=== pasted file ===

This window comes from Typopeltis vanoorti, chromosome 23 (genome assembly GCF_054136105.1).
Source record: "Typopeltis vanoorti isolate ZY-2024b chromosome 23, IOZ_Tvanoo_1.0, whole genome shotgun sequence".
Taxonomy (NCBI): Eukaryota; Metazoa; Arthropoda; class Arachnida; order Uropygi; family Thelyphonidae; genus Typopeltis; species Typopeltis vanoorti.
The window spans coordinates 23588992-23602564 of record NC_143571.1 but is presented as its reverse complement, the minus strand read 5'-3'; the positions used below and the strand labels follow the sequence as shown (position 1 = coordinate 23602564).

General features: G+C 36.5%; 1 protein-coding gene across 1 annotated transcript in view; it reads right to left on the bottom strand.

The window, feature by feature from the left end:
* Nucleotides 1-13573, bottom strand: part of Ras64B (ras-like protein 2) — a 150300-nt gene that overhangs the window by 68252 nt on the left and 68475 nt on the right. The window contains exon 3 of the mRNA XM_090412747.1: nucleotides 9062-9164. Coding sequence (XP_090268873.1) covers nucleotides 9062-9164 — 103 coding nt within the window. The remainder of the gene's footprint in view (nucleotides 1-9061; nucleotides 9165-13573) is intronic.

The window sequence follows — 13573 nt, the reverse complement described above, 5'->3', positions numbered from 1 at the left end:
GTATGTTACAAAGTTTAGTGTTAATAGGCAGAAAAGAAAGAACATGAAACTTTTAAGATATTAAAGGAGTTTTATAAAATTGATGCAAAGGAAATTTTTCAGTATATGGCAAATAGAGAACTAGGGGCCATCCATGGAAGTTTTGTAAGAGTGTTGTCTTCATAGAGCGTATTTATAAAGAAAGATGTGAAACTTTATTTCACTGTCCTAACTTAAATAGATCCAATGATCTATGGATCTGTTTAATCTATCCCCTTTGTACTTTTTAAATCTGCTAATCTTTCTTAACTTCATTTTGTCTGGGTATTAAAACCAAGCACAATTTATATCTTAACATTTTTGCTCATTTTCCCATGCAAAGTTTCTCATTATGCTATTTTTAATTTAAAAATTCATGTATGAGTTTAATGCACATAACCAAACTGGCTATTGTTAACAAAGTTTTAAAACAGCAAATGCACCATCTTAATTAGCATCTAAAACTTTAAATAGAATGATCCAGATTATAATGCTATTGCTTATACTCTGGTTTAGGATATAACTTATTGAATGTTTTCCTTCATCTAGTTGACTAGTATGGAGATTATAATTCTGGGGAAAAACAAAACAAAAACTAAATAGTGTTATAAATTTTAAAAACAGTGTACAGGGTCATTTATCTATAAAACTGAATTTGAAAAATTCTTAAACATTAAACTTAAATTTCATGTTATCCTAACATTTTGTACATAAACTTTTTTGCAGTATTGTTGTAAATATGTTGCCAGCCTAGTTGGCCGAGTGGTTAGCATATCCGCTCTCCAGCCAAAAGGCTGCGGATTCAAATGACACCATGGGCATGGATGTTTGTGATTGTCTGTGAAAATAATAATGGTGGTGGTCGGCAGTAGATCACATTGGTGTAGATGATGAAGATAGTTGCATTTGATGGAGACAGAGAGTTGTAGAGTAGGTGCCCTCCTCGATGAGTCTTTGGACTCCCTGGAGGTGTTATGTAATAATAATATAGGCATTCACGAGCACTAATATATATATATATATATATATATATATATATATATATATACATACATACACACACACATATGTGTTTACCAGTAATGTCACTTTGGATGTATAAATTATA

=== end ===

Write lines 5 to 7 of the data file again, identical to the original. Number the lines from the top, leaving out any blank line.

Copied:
General features: G+C 36.5%; 1 protein-coding gene across 1 annotated transcript in view; it reads right to left on the bottom strand.

The window, feature by feature from the left end:
* Nucleotides 1-13573, bottom strand: part of Ras64B (ras-like protein 2) — a 150300-nt gene that overhangs the window by 68252 nt on the left and 68475 nt on the right. The window contains exon 3 of the mRNA XM_090412747.1: nucleotides 9062-9164. Coding sequence (XP_090268873.1) covers nucleotides 9062-9164 — 103 coding nt within the window. The remainder of the gene's footprint in view (nucleotides 1-9061; nucleotides 9165-13573) is intronic.